There has never been such a masterful description of Securities and Exchange Commission incompetence as is given in No One Would Listen: A True Financial Thriller, the new book by the Bernie Madoff whistle-blower Harry Markopolos (pictured). You can debate about how thrilling the book itself is, but I suspect bean-counters like myself will get a thrill out of reading it. Even if the details of the Madoff Ponzi scheme and the way Markopolos and his team poked holes in it don't excite you, you should at least be able to revel in the blatant display of ineptitude by the financial industry's so-called regulators.
Last week's news of the SEC charges against Goldman Sachs (GS) got people buzzing about new "tough" enforcement by the SEC. An article published Wednesday on DailyFinance posed the question "Does a Revitalized SEC Have the Right Stuff to Tackle Goldman Sachs?" and answered with a tentative yes. I'm more skeptical. Maybe it's because I have read Markopolos's book, which plumbs the true depths of incompetence at the SEC. Maybe it's because I'm not the only one who suspects the SEC is pursuing Goldman just to look tough. I'm more than willing to take a "wait and see" approach as this enforcement action unfolds, but I'll be pleasantly surprised if the SEC follows through and brings the hammer down.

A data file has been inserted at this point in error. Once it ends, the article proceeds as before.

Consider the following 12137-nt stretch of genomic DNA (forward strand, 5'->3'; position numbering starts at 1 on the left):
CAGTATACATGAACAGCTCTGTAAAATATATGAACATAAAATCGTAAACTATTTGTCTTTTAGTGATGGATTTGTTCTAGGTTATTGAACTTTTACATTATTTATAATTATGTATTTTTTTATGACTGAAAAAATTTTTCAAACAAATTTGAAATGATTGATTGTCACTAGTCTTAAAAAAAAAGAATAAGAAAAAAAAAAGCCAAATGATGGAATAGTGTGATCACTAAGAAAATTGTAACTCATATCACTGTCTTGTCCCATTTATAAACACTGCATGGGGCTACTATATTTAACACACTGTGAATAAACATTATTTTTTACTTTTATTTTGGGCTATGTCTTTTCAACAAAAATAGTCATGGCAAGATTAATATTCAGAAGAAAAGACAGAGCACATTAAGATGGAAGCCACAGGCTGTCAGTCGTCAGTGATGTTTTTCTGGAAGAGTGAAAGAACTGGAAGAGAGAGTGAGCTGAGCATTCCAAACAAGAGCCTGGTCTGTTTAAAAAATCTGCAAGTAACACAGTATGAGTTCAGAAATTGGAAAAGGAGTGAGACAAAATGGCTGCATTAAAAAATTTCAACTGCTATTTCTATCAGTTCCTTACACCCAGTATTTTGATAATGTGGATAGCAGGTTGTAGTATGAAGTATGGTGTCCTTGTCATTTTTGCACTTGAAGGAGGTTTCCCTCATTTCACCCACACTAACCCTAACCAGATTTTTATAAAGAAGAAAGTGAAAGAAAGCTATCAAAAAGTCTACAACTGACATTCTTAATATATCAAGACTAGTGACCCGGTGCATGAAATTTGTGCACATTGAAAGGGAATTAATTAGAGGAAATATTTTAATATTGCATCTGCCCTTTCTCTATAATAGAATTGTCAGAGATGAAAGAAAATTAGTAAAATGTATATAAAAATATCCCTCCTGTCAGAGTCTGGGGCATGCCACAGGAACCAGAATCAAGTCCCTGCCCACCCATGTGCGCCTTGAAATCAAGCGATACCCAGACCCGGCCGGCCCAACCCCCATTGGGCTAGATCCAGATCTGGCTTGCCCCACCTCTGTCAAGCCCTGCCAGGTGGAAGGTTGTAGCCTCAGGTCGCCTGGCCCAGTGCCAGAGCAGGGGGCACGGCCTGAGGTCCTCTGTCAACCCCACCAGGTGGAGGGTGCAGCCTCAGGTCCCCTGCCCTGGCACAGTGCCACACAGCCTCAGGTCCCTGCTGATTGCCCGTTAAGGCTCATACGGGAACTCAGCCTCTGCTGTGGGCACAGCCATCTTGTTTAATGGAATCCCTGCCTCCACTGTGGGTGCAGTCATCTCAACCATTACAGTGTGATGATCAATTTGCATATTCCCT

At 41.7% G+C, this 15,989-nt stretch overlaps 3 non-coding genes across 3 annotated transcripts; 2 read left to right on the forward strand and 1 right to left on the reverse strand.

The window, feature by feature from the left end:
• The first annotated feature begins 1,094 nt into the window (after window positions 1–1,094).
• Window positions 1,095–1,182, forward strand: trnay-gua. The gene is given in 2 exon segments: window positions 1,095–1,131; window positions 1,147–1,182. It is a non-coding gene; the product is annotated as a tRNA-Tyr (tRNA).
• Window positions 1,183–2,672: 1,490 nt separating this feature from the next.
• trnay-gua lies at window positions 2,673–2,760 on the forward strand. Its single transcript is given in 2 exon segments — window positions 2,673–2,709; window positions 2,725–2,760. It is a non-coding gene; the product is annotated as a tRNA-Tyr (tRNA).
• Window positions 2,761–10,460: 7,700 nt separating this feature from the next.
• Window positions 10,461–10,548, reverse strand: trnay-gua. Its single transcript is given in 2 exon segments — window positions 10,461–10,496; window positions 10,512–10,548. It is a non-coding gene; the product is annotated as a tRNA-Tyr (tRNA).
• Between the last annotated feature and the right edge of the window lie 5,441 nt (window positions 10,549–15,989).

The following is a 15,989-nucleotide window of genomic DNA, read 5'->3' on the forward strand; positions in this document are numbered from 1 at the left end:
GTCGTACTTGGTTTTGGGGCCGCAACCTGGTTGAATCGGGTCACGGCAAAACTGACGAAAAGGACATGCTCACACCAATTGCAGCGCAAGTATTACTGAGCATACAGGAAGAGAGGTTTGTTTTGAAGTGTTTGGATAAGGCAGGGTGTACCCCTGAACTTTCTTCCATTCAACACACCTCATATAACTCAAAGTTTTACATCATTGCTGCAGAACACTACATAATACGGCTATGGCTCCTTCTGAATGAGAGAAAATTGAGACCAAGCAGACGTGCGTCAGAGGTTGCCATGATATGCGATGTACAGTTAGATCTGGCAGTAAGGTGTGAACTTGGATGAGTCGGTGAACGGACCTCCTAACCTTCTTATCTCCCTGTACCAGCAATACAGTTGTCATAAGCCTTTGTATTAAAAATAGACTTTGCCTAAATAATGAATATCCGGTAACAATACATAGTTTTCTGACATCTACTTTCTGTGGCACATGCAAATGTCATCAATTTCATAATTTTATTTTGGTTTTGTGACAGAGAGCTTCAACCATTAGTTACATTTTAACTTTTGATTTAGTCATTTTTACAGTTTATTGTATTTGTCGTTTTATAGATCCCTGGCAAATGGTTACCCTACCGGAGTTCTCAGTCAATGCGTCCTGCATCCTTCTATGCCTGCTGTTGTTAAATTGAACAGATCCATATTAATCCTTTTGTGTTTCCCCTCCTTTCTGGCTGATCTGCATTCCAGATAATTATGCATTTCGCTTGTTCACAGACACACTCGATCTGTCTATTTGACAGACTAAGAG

The reason I have so little faith in the SEC's ability to really get tough on corporate fraud is because it has such a bad track record. Granted, the agency has limited resources, so it can't investigate every complaint or tip it receives. But often, the SEC's decisions regarding whom to investigate (and more commonly, whom not to investigate) are made with no apparent rhyme or reason.